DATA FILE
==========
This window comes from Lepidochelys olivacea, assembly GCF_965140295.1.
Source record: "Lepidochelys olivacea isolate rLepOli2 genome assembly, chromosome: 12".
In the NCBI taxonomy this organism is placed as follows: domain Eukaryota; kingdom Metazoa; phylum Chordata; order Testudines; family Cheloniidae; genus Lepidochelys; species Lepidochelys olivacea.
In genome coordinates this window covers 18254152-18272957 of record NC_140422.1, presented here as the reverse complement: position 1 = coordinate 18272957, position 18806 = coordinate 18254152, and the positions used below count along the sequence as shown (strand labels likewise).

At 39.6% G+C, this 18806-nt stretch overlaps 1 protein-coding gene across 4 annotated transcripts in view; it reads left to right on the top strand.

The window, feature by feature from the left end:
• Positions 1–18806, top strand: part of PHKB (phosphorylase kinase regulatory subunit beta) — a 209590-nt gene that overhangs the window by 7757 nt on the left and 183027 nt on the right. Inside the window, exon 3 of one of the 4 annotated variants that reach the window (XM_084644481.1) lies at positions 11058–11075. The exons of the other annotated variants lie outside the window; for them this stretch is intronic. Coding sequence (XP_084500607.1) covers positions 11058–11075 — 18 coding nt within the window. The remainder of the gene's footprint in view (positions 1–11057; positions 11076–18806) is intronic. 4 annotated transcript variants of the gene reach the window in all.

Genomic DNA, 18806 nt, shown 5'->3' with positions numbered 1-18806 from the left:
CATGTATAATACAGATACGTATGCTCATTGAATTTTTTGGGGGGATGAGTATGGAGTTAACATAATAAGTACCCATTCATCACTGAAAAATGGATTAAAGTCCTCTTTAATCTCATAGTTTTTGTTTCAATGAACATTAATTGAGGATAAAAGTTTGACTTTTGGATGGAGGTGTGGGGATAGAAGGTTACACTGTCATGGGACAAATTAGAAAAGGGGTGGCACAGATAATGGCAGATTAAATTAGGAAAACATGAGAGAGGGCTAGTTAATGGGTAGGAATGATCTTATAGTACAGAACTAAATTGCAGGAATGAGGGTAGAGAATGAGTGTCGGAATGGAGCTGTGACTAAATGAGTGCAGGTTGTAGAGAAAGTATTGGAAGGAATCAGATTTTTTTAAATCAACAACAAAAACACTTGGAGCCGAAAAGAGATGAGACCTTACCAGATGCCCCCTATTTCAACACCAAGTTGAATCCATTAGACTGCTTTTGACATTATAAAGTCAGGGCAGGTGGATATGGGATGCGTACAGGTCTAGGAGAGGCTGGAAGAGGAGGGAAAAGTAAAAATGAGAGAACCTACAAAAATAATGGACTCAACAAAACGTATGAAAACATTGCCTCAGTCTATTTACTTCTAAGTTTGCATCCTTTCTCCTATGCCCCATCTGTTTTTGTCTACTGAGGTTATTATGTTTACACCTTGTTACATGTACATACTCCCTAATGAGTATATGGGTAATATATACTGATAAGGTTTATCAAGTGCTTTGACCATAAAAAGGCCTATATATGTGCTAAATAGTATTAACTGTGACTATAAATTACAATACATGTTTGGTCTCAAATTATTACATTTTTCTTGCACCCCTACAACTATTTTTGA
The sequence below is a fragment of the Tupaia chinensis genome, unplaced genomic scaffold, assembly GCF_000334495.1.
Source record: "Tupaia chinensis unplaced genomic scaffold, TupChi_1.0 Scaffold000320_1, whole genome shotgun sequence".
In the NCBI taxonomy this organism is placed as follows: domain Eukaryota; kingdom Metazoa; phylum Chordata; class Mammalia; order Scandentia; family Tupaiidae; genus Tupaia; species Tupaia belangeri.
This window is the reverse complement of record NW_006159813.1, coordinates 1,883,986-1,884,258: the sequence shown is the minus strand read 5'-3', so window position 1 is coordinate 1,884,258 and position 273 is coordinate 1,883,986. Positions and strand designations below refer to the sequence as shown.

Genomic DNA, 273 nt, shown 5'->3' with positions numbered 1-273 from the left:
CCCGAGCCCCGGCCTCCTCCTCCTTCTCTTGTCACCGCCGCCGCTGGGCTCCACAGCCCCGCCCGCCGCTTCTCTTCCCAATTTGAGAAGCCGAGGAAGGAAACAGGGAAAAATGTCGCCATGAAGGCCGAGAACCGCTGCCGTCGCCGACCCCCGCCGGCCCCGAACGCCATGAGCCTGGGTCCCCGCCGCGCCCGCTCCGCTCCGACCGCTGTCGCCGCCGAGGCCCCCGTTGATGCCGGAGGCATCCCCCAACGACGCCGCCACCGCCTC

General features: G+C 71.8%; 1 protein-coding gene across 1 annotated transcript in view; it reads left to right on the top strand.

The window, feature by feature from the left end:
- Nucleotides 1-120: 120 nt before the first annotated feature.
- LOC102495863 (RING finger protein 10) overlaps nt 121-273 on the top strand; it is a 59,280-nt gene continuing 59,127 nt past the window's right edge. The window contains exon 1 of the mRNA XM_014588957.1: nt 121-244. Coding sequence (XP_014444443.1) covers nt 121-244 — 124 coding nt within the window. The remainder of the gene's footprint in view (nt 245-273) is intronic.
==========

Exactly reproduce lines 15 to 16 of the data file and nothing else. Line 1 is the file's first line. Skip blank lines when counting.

CCCGAGCCCCGGCCTCCTCCTCCTTCTCTTGTCACCGCCGCCGCTGGGCTCCACAGCCCCGCCCGCCGCTTCTCTTCCCAATTTGAGAAGCCGAGGAAGGAAACAGGGAAAAATGTCGCCATGAAGGCCGAGAACCGCTGCCGTCGCCGACCCCCGCCGGCCCCGAACGCCATGAGCCTGGGTCCCCGCCGCGCCCGCTCCGCTCCGACCGCTGTCGCCGCCGAGGCCCCCGTTGATGCCGGAGGCATCCCCCAACGACGCCGCCACCGCCTC

General features: G+C 71.8%; 1 protein-coding gene across 1 annotated transcript in view; it reads left to right on the top strand.